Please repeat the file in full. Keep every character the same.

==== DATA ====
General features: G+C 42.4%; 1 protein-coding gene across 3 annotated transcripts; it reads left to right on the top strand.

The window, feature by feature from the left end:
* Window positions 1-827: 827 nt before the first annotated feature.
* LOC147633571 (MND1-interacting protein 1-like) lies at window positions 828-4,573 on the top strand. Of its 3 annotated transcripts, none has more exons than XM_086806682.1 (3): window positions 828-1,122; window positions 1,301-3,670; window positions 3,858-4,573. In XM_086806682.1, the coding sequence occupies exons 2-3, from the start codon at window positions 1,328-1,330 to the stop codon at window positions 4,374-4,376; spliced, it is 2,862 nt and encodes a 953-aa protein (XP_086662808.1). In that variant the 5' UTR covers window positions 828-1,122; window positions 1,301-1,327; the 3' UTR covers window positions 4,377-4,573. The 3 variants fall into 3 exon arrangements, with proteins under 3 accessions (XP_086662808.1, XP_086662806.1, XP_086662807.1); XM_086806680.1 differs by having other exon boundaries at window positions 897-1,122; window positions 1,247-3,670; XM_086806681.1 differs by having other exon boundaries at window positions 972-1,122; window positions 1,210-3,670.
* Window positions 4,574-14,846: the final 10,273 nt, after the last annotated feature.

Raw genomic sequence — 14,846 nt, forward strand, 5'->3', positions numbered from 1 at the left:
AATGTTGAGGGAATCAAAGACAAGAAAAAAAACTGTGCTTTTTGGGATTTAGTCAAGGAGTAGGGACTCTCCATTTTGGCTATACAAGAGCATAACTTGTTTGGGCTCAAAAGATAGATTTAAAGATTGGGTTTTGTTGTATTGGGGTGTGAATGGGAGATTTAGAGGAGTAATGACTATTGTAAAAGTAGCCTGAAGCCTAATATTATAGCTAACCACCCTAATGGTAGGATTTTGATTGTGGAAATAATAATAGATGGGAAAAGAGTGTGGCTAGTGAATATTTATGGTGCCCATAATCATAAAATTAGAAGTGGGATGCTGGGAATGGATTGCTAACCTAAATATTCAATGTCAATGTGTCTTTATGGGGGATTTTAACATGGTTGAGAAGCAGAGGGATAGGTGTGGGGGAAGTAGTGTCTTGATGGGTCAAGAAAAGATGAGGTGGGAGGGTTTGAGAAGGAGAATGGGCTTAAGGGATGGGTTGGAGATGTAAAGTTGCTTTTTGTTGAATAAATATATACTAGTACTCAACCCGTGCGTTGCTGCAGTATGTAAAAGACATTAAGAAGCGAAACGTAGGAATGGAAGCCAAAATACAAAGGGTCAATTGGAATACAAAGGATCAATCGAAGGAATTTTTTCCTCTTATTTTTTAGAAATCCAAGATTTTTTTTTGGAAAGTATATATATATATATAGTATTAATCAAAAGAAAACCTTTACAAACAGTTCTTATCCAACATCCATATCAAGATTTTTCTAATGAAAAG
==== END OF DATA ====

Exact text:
General features: G+C 42.4%; 1 protein-coding gene across 3 annotated transcripts; it reads left to right on the top strand.

The window, feature by feature from the left end:
* Window positions 1-827: 827 nt before the first annotated feature.
* LOC147633571 (MND1-interacting protein 1-like) lies at window positions 828-4,573 on the top strand. Of its 3 annotated transcripts, none has more exons than XM_086806682.1 (3): window positions 828-1,122; window positions 1,301-3,670; window positions 3,858-4,573. In XM_086806682.1, the coding sequence occupies exons 2-3, from the start codon at window positions 1,328-1,330 to the stop codon at window positions 4,374-4,376; spliced, it is 2,862 nt and encodes a 953-aa protein (XP_086662808.1). In that variant the 5' UTR covers window positions 828-1,122; window positions 1,301-1,327; the 3' UTR covers window positions 4,377-4,573. The 3 variants fall into 3 exon arrangements, with proteins under 3 accessions (XP_086662808.1, XP_086662806.1, XP_086662807.1); XM_086806680.1 differs by having other exon boundaries at window positions 897-1,122; window positions 1,247-3,670; XM_086806681.1 differs by having other exon boundaries at window positions 972-1,122; window positions 1,210-3,670.
* Window positions 4,574-14,846: the final 10,273 nt, after the last annotated feature.

Raw genomic sequence — 14,846 nt, forward strand, 5'->3', positions numbered from 1 at the left:
AATGTTGAGGGAATCAAAGACAAGAAAAAAAACTGTGCTTTTTGGGATTTAGTCAAGGAGTAGGGACTCTCCATTTTGGCTATACAAGAGCATAACTTGTTTGGGCTCAAAAGATAGATTTAAAGATTGGGTTTTGTTGTATTGGGGTGTGAATGGGAGATTTAGAGGAGTAATGACTATTGTAAAAGTAGCCTGAAGCCTAATATTATAGCTAACCACCCTAATGGTAGGATTTTGATTGTGGAAATAATAATAGATGGGAAAAGAGTGTGGCTAGTGAATATTTATGGTGCCCATAATCATAAAATTAGAAGTGGGATGCTGGGAATGGATTGCTAACCTAAATATTCAATGTCAATGTGTCTTTATGGGGGATTTTAACATGGTTGAGAAGCAGAGGGATAGGTGTGGGGGAAGTAGTGTCTTGATGGGTCAAGAAAAGATGAGGTGGGAGGGTTTGAGAAGGAGAATGGGCTTAAGGGATGGGTTGGAGATGTAAAGTTGCTTTTTGTTGAATAAATATATACTAGTACTCAACCCGTGCGTTGCTGCAGTATGTAAAAGACATTAAGAAGCGAAACGTAGGAATGGAAGCCAAAATACAAAGGGTCAATTGGAATACAAAGGATCAATCGAAGGAATTTTTTCCTCTTATTTTTTAGAAATCCAAGATTTTTTTTTGGAAAGTATATATATATATATAGTATTAATCAAAAGAAAACCTTTACAAACAGTTCTTATCCAACATCCATATCAAGATTTTTCTAATGAAAAG